"I was like, Oh my God." Binkiewicz says, burying his head in his hands. "It was everywhere. All I could say for a half-hour was 'Holy shit.'"
At first, the fact that the artist had eluded security and spent hours in the bar while it was closed seemed worrisome. But former Purdy general manager Aron Epstein says that "Art Basel terrorism" is exactly the kind of thing that regularly happens at Purdy Lounge, where similar antics have become legend. So they kept the art — which they later found was done by Zeem Rock, a Kendall-born graffiti artist who grew up going to Purdy — for two years.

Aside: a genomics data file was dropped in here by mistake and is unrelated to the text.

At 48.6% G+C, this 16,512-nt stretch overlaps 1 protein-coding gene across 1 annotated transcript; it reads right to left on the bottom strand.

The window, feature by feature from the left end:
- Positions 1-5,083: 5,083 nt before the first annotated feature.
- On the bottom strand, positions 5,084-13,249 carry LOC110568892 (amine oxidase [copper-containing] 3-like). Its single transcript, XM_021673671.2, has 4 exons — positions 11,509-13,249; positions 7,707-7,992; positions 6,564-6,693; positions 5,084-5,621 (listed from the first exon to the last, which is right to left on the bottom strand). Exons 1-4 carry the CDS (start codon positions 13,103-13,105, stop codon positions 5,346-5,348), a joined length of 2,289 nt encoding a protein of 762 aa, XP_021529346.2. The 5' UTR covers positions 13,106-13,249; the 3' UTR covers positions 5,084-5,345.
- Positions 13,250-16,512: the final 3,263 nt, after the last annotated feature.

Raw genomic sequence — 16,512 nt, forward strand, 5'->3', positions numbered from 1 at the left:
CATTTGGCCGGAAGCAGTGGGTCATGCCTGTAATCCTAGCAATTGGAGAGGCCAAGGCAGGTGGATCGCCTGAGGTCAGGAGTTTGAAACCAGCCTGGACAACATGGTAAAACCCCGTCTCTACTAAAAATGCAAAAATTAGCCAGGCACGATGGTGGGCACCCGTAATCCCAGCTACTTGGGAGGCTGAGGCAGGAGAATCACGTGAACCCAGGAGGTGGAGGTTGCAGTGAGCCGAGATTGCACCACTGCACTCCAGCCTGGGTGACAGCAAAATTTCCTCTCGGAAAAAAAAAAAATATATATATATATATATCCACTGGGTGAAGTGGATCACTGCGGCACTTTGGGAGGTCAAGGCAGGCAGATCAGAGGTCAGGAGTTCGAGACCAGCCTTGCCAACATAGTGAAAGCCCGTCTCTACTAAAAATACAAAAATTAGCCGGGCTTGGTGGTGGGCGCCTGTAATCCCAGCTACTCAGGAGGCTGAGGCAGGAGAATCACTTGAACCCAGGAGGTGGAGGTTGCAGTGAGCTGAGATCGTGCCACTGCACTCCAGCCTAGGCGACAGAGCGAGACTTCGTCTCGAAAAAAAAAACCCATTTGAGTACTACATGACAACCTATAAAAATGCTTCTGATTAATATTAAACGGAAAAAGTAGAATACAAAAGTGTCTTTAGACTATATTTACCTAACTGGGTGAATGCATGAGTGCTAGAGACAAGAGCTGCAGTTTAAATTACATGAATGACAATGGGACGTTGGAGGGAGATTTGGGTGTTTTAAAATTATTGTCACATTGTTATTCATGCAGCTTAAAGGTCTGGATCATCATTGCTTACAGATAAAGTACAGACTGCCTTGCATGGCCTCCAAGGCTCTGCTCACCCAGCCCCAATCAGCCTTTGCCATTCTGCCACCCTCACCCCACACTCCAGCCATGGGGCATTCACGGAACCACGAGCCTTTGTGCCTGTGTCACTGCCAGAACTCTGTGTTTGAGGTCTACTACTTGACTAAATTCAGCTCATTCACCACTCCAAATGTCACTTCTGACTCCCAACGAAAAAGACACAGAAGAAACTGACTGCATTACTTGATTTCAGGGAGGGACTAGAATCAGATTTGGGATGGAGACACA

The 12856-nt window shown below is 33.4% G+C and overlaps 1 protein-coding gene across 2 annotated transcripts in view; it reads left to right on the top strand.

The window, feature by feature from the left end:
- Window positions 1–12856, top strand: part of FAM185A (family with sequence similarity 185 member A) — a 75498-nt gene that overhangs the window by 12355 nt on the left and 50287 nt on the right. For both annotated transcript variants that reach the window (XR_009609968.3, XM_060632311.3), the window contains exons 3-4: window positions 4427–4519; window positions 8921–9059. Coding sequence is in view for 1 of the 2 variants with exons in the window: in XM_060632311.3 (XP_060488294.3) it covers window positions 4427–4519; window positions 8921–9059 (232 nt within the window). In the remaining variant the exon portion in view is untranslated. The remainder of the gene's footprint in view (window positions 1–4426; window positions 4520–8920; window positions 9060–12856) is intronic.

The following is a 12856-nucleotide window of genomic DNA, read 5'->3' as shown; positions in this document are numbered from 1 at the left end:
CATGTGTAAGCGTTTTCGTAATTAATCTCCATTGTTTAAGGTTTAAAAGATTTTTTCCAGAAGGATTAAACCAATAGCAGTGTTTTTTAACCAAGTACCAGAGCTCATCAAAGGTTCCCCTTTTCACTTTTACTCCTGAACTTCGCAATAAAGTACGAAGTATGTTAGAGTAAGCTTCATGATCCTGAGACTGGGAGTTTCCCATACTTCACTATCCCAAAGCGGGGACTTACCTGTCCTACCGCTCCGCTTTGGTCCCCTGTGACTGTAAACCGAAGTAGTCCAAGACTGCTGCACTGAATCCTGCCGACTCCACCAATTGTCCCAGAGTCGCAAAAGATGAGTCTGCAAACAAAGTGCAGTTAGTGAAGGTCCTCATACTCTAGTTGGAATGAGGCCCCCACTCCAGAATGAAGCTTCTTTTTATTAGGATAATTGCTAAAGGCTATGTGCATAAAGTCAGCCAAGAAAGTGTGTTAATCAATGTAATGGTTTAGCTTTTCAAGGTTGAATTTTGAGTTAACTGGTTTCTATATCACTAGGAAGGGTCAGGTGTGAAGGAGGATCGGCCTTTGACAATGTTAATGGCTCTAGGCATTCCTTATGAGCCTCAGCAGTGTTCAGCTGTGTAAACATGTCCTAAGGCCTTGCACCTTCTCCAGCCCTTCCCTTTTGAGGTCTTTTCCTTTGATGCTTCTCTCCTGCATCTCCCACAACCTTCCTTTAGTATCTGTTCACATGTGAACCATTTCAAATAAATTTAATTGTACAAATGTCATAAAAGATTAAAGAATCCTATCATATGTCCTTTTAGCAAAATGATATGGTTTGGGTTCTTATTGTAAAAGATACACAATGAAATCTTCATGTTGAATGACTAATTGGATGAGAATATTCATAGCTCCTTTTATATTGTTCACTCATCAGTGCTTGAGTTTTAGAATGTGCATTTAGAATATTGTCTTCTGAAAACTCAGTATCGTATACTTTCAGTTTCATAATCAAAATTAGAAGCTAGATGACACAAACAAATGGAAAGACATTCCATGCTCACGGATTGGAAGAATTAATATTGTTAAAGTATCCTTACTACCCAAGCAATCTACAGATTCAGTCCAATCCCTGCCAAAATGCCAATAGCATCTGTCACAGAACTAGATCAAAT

"That's Purdy lore," Epstein says. "Weird things like that happen to us all the time."
A native of Miami Beach, Binkiewicz grew up in the late '80s surfing, playing water polo, and running late to school after staying out till the wee hours with friends. He wanted to run a bar or eatery from the age of 11, when he spent the summer working as a busboy at a family friend's restaurant (even though he was fired for not being "motivated enough").
Binkiewicz started Purdy Lounge in 2000 with John Donovan, a New York transplant who co-owns several bars with Binkiewicz (including the Bar in Coral Gables and Blackbird Ordinary). Though they're co-owners, Binkiewicz considers Purdy his "baby" because it was the first place he opened with his own vision.
"That parking lot across the street is where we would have keg parties when we were in high school," Binkiewicz says. "When the realtor showed me this place, I was like, That's a good omen. I was here when I was young."